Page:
Please don’t let these challenges scare you away until you understand the rules of the game. Remember, if elk hunting were easy, everyone would do it. Fact is, regardless of your definition of success it is POSSIBLE as last week’s hunters have so humbly proven. If you’re still one of those guys looking for the decor of big rack to hang on your wall, I can pass on some numbers from local taxidermists, even some numbers of a few fellas that run hig- fence hunts or maybe you’d prefer a big, private ranch that might charge you around $20,000.00? Whatever the case, there is no substitute for doing it with honor and integrity, the adventure just can’t be bought. In order to get the full effect, you’ll actually have to go on a hunt, get out there, get dirty, get cold, get wet and maybe even get bloody. (I do offer “custom elk hunting stories” for a fee if you choose the easy option). It is true…”If you ain’t bleeding, sweating or puking, you ain’t hunting elk”!
*”North America’s Wildest Big Game Animals”: The elk of southwest Montana that we pursue have been at the epicenter of Gray Wolf introductions since 1994. These elk have since survived many generations of these tenacious over-populated unnatural predators. As a result, elk in these areas has forced the creation of a new category and definition for “fair chase hunting”. Elk unaffected by these predators in other parts of the US are confirmed to be less vigilante and healthy, which means less challenging hunting. Over the last 5 years many fair chase hunters are recognizing that “record books” will perhaps need revised and additional categories as we further define “fair chase” hunting in areas with increasing predator populations and the challenges of western big game hunting in modern society.”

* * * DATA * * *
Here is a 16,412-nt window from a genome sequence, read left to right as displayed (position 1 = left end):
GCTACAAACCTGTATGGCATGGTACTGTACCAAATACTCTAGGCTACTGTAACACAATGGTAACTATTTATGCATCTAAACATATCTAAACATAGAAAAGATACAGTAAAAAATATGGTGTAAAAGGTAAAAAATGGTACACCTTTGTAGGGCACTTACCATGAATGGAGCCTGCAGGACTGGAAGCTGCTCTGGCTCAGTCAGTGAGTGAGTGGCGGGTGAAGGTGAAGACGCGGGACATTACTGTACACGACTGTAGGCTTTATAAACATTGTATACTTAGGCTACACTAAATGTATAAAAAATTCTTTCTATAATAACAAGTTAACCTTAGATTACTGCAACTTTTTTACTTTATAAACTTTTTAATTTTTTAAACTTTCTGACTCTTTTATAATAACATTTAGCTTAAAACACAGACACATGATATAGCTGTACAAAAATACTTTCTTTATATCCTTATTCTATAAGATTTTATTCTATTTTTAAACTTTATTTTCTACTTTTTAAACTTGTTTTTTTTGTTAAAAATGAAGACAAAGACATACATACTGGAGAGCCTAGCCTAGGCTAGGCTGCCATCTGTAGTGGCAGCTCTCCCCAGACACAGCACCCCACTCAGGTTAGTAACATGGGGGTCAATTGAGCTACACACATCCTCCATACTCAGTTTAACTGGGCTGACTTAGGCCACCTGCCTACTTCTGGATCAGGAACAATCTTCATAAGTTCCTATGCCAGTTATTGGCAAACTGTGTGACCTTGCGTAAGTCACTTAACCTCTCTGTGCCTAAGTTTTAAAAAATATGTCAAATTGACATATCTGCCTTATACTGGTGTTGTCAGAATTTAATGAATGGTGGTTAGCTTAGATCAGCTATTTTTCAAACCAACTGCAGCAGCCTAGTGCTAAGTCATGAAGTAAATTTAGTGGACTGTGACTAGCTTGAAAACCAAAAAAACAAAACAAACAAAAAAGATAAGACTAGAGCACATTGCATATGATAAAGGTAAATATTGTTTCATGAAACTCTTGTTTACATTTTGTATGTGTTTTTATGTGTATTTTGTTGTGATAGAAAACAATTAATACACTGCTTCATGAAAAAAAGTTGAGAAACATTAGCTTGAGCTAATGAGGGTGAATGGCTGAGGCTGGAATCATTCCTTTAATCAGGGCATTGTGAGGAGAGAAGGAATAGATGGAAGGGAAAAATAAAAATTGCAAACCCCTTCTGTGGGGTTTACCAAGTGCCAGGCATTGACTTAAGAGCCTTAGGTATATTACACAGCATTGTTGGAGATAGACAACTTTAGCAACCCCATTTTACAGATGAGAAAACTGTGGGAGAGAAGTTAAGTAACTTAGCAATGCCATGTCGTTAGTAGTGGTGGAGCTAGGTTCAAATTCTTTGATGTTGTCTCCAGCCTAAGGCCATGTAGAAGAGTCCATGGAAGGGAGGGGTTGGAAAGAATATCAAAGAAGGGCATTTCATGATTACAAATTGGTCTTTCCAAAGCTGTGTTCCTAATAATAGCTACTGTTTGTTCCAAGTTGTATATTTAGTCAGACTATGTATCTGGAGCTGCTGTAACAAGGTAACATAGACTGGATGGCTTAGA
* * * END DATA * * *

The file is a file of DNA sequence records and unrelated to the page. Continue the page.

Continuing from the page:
THE REAL MONTANA ELK HUNTING REPORT
By the second week of the season the mild weather had some of us imagining Giraffes coming through the sagebrush instead of Wapiti! If you’ve ever dreamed of an African Safari, you need not leave the states! Eventually we got on track, although the Grizzly was spotted one more time resting on a ridge, it could have been a rock. I’m still watching for movement and that bear is still sleeping. This sighting did however allow for a more efficient pac-outs. “Bear rocks” have that effect on all of us. Opportunities were presented almost daily, while seeing brown elk against brown grass proved that “glassing” and “roosting elk” were key. If patience is a virtue, then hanging out on a windswept high mountain ridge staring at the same dirt looking for elk should be a political office.